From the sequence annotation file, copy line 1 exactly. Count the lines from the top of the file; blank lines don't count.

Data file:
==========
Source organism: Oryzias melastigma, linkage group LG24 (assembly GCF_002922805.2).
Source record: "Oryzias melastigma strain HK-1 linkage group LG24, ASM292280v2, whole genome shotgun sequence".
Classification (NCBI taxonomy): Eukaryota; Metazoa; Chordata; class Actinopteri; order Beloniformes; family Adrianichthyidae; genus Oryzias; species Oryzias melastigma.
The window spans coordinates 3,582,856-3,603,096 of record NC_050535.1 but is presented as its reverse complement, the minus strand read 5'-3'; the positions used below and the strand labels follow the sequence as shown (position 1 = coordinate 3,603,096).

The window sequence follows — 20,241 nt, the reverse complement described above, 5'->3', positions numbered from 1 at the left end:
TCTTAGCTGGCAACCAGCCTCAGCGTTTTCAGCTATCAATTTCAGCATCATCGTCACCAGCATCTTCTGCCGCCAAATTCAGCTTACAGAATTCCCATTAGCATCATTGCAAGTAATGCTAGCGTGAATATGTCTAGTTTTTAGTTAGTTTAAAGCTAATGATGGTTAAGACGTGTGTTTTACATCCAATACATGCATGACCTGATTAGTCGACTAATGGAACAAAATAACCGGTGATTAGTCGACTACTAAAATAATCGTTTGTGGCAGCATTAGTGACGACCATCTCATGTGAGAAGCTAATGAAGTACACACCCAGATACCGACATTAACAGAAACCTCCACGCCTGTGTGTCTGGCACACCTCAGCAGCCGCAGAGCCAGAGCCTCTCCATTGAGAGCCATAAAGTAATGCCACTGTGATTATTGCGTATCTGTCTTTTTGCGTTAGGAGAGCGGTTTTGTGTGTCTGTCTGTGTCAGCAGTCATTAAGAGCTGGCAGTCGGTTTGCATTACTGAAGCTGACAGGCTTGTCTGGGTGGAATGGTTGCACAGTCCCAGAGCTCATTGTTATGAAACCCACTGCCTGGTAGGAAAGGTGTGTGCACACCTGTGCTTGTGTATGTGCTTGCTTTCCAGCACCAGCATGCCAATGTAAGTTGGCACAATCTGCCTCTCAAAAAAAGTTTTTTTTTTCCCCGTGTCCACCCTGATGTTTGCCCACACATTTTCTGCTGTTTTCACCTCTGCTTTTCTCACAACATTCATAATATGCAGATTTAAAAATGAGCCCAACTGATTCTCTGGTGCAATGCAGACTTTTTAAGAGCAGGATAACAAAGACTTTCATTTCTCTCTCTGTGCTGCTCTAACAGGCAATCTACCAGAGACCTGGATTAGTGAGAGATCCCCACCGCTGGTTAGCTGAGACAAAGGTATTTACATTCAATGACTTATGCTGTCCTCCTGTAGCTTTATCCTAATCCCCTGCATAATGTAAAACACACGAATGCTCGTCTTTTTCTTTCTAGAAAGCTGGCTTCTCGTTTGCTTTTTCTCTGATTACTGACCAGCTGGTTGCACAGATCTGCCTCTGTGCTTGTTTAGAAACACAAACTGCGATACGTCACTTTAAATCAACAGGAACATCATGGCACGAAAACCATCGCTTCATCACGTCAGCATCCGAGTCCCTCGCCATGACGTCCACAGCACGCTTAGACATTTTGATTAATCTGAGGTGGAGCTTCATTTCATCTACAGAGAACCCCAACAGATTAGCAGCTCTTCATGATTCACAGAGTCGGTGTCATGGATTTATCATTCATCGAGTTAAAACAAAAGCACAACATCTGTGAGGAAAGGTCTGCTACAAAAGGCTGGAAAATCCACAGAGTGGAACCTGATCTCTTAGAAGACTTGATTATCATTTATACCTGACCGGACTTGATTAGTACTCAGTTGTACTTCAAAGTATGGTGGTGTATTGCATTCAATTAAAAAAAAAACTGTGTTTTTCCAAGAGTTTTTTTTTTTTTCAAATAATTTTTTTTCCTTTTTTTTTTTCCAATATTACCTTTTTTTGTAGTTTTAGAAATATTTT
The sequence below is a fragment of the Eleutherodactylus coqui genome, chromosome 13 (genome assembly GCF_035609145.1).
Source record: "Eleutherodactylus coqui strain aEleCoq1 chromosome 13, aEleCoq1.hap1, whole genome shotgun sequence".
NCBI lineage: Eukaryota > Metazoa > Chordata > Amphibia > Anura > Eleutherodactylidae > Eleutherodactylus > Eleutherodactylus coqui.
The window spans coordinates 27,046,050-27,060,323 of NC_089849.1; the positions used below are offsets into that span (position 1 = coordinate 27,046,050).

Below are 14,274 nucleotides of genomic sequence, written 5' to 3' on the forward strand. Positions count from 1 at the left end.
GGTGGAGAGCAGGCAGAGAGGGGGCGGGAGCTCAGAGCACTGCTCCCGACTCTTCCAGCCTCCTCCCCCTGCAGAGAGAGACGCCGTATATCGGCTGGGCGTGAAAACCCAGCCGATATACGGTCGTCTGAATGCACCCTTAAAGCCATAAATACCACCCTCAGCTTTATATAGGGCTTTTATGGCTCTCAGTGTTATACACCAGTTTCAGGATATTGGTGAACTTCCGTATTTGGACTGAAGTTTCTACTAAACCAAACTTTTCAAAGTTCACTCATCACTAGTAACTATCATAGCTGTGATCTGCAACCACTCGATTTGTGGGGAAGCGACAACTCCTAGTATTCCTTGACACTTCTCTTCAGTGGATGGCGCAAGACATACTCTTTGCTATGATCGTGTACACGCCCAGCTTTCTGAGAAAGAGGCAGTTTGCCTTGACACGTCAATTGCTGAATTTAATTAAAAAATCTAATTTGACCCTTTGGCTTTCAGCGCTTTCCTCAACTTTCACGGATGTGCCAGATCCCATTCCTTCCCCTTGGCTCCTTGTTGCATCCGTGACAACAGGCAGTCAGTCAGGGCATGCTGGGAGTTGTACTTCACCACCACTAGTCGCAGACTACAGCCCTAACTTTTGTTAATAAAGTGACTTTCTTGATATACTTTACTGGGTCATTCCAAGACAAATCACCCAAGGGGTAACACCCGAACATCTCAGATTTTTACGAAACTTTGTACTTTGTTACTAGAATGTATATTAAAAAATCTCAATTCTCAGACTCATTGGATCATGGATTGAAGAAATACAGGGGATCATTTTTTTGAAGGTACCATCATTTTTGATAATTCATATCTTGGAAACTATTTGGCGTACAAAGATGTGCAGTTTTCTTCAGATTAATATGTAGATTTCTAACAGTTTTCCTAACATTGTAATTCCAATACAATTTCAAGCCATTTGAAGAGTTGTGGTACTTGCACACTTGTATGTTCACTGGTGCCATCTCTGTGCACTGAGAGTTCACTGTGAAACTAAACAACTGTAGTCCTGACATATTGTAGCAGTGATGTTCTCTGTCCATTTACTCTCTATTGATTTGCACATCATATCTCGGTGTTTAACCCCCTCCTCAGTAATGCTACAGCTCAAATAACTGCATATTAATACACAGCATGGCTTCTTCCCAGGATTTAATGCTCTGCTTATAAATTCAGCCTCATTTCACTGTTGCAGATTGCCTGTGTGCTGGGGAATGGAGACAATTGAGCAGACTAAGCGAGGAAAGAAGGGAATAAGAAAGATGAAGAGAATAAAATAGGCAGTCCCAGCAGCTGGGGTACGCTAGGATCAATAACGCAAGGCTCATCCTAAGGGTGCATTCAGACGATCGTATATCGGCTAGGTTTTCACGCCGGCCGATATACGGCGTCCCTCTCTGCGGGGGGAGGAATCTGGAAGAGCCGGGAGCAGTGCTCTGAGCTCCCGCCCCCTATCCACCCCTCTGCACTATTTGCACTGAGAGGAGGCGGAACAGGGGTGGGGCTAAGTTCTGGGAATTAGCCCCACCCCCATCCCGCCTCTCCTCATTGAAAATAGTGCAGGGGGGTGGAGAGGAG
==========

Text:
Source organism: Oryzias melastigma, linkage group LG24 (assembly GCF_002922805.2).